The only answer to this problem seems to be self-employment and employment creation. Accelerating entrepreneurship is crucial for large-scale generation of jobs in India. According to a Planning Commission report, India has the potential to build around 2,500 highly scalable businesses in the next ten years. Taking into account the probability of entrepreneurial success, this implies that well over 10,000 startups will need to be spawned in order to create enough large-scale businesses.

With the current government making all the right noises about being pro-innovation and anti-red tape, there’s never been a better time to start up in India. An entirely new entrepreneurial ecosystem is being built from scratch here and incubators, accelerators, coworking spaces and mentor networks are mushrooming across the country to help the founders along. There is a palpable sense that as this community moves up the income ladder it will create a market that’s never been seen before. A young tech-savvy generation that never saw landlines but went straight to mobile phones and tablets is redefining what innovation in Asia looks like, and the global investor community is responding by lining up capital behind them.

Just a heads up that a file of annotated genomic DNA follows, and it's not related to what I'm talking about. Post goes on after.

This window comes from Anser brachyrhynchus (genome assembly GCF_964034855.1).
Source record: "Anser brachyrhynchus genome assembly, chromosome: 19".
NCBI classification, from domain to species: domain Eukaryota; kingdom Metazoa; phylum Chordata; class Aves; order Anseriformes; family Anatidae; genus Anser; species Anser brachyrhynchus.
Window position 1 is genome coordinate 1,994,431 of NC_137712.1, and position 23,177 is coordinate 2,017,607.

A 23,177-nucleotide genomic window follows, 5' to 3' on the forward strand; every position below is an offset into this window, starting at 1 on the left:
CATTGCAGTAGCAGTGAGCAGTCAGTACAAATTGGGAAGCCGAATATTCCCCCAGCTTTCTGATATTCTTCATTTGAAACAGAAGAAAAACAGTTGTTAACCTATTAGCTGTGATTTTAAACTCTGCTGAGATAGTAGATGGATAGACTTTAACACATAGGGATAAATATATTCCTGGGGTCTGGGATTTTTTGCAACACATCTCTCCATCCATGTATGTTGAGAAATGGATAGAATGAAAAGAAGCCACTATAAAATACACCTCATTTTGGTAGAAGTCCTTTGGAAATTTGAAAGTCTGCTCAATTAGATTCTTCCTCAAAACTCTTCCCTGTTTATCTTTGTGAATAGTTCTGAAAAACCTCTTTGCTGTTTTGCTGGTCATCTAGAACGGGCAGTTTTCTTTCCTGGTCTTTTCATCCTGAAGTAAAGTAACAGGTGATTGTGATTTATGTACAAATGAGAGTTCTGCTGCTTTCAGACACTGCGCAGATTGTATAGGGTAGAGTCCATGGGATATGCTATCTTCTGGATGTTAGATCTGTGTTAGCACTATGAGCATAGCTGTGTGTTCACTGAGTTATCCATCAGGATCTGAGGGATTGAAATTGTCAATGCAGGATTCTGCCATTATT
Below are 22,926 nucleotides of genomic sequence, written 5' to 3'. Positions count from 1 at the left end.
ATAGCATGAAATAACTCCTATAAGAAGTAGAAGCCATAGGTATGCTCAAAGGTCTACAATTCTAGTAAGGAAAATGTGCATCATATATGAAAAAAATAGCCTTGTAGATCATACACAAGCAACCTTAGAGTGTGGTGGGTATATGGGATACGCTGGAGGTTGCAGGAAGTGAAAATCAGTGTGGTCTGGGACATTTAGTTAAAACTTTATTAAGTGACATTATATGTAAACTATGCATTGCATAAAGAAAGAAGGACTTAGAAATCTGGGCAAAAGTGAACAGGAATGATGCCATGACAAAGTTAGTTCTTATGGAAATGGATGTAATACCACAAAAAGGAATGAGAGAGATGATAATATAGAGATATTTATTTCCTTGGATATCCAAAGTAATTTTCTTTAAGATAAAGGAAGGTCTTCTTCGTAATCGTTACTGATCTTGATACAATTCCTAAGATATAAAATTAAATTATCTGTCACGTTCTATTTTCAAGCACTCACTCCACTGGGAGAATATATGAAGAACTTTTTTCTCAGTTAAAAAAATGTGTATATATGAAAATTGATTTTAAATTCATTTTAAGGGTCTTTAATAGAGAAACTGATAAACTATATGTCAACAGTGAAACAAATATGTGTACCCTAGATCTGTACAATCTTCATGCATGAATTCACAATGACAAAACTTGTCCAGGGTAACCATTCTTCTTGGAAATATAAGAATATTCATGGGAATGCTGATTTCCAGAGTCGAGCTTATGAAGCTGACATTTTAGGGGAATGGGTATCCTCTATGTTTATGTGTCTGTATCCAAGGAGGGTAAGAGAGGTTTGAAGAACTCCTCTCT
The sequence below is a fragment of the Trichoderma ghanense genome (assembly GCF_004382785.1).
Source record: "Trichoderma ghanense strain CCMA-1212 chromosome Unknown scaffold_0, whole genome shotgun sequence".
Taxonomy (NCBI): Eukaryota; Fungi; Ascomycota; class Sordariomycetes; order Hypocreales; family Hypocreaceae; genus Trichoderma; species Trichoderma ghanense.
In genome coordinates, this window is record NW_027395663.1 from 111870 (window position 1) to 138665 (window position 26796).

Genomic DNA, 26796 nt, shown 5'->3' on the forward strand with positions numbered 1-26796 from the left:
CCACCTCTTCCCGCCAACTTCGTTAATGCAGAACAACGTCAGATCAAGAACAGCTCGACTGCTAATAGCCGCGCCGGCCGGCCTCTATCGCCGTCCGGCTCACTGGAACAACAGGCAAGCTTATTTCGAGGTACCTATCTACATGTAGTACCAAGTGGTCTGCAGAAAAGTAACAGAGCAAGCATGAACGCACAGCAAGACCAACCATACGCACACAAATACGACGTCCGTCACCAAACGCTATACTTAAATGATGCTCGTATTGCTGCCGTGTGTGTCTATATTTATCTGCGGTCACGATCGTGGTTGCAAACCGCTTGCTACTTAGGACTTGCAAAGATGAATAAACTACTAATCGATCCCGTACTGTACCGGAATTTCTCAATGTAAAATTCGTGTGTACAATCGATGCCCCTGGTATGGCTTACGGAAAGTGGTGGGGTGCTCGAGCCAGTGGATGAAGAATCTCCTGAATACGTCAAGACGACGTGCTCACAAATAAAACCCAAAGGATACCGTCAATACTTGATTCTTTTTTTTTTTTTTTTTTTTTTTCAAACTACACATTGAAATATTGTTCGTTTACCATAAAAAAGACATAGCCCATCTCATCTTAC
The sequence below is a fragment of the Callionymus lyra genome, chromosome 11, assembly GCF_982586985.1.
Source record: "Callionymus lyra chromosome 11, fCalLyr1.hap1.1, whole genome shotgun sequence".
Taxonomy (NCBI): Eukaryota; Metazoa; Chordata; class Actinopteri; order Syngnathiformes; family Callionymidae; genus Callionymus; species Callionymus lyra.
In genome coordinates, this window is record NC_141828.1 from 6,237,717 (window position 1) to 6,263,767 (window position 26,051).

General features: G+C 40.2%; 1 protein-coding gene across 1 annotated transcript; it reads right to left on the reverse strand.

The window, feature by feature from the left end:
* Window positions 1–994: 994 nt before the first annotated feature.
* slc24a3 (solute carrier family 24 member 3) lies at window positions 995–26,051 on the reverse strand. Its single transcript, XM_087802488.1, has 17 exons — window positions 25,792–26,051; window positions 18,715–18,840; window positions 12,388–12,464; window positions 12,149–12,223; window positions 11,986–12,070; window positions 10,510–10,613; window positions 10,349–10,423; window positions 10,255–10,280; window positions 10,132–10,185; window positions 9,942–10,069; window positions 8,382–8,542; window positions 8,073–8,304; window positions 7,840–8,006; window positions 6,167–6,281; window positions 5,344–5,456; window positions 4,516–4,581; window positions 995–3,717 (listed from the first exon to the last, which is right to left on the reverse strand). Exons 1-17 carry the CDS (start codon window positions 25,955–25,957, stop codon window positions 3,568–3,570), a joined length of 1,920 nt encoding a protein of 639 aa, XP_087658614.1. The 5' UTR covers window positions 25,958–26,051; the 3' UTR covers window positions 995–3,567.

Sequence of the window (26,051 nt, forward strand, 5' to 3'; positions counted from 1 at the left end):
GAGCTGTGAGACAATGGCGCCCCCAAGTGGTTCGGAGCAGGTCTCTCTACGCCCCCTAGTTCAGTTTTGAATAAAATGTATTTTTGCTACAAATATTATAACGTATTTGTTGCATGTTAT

When I started in the workforce some 15 years ago, job security and conformance were the key drivers for career decisions. The Indian IT industry had just taken off and was recruiting armies of engineering school graduates, many of whom came from middle and lower middle classes. As such, they had responsibilities to bear and couldn’t afford to be too adventurous. The education system that we inherited from the British, and that still remains pretty much unchanged, was built to create, to quote William Deresiewicz, “excellent sheep.” It was not meant for innovators, entrepreneurs and people with a rebellious streak. You’d see parents actively discouraging their kids from risk-taking and insisting that they take up a cushy job after graduation and settle down.